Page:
Thursday, February 04, 2016

Super Bowl Advertising ROI




Only 39% of Super Bowl 50’s advertisers will score big on their really big investments. In this case, “scoring” refers to generating consumer behavior. In the marketplace. You know, sales. Consumer traffic. Brand profits. That kind of stuff, advertising being a business and not a hobby after all.

When it comes to Super Bowl ad playbooks, brands look to score big in five ways: 1) big audiences, 2) big creative, 3) big buzz, 4) big social networking, and 5) big levels of emotional brand engagement. That last one is most important because it’s a leading-indicator of consumer behavior in the only arena that counts – the real world marketplace.

Last year nearly 115 million viewers watched the Super Bowl, many for the ads alone, making it the most-watched show in U.S. history, so the need to level the ad playing field has not been lost on marketers. Every year brands start earlier to create up-front buzz sneak-previewing ads and hashtagging everything in sight. And sure, brands need to entertain if they want their ads “to trend,” but if advertisers want real ROI, entertainment alone is not enough.

Consumers need to be emotionally engaged with the ads so they come away feeling the brand better meets the expectations they hold for the category Ideal. Puppies are cute and all, but the ultimate question is what did it do for the Budweiser brand? Beyond collecting all those shares, likes, and tweets. Which do correlate with “entertainment” but not so much with sales.

So our approach is a bit more precise than counting likes or interpreting MRI images. Mobile software developed to mine social data streams is overlaid with validated emotional brand engagement assessments to identify the intersection of engagement and entertainment within the context of the Super Bowl. The output allows us to calculate whether a brand’s ad will engage and entertain, entertain only, engage but not entertain, or neither engage nor entertain. Like all things “marketing,” each variable results in a different outcome for the brand. For the map of this year’s results, click here.

The bottom line? Only13 of the 33 brands (or 39%, significantly lower than the 13-year historical average of 49%) included in this year’s survey were assessed by consumers as both engaging and entertaining. Those included:

Amazon Echo                    
Butterfinger
Doritos                                 
Hyundai
Kia                                         
Mountain Dew
PayPal                                  
Pokémon
Skittles                                 
Snickers
Taco Bell                             
Toyota          
WeatherTech

Brands assessed to be highly entertaining but with modest to low engagement included virtually all of the beverage brands:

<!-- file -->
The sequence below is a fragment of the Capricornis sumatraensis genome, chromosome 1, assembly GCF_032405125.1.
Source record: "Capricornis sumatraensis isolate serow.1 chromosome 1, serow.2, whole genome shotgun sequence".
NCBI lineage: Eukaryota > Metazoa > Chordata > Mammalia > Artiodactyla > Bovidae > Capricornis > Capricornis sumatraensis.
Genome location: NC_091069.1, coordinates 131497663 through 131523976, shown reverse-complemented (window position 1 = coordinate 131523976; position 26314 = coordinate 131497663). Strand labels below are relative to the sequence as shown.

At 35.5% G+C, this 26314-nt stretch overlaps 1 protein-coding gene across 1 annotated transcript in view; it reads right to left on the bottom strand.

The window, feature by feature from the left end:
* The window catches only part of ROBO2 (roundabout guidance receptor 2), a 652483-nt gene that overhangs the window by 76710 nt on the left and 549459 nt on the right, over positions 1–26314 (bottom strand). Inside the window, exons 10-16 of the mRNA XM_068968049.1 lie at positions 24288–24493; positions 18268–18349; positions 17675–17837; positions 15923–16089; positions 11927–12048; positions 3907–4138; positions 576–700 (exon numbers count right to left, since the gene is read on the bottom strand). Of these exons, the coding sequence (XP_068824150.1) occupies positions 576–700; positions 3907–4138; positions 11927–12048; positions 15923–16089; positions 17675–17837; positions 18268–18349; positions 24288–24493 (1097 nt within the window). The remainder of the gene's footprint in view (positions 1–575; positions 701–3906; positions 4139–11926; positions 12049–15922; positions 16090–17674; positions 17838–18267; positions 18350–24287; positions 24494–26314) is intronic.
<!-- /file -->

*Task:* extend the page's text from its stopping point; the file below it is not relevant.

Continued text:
Bud Light                             
Budweiser
Coca-Cola                         
Michelob
Pepsi                                     
Shock Top

Look, we understand that agencies and marketers hope their ads will entertain. That’s a dimension that’s easy to measure. And unquestionably advertising entertainment and social networking reviews generate lots of chatter, traditional and digital. So there you are. You managed to entertain 115 million viewers. But these days that’s not enough. Or shouldn’t be.

With 30-second spots selling for $5 million plus, marketers need a new game plan when it comes to assessing advertising ROI. A laugh, a sigh, or a tweet alone isn’t really an acceptable return on budgets this big. Advertising should be judged not by entertainment ratings or social networking trend metrics alone, but how it ultimately helps the brand perform in the marketplace. Does the ad engage and build the brand’s equity?  Does it drive brand share, consumer behavior, and sales? If so, you’ll score positive bottom line impact, even if the advertising wasn’t as entertaining as envisioned. A brand that can both engage and entertain is usually a Super Bowl winner.

But on this particular Sunday, when a brand gets into people’s living rooms or on their computers or mobile screens, it doesn’t matter how many consumers tweet, like, or share the ad if it doesn’t increase emotional brand engagement. Otherwise what you’ve produced is a very short, very expensive movie!”

Given that this is the Super Bowl we’re talking about, we’ll close with our annual thought that might be worth for advertisers to remember: There is no “I” in “team,” but there sure is one in “Return-On-Investment.”


Find out more about what makes customer loyalty happen and how Brand Keys metrics is able to predict future consumer behavior: brandkeys.com. Visit our YouTube channel to learn more about Brand Keys methodology, applications and case studies.

1 comment:

Mike Nestler said...
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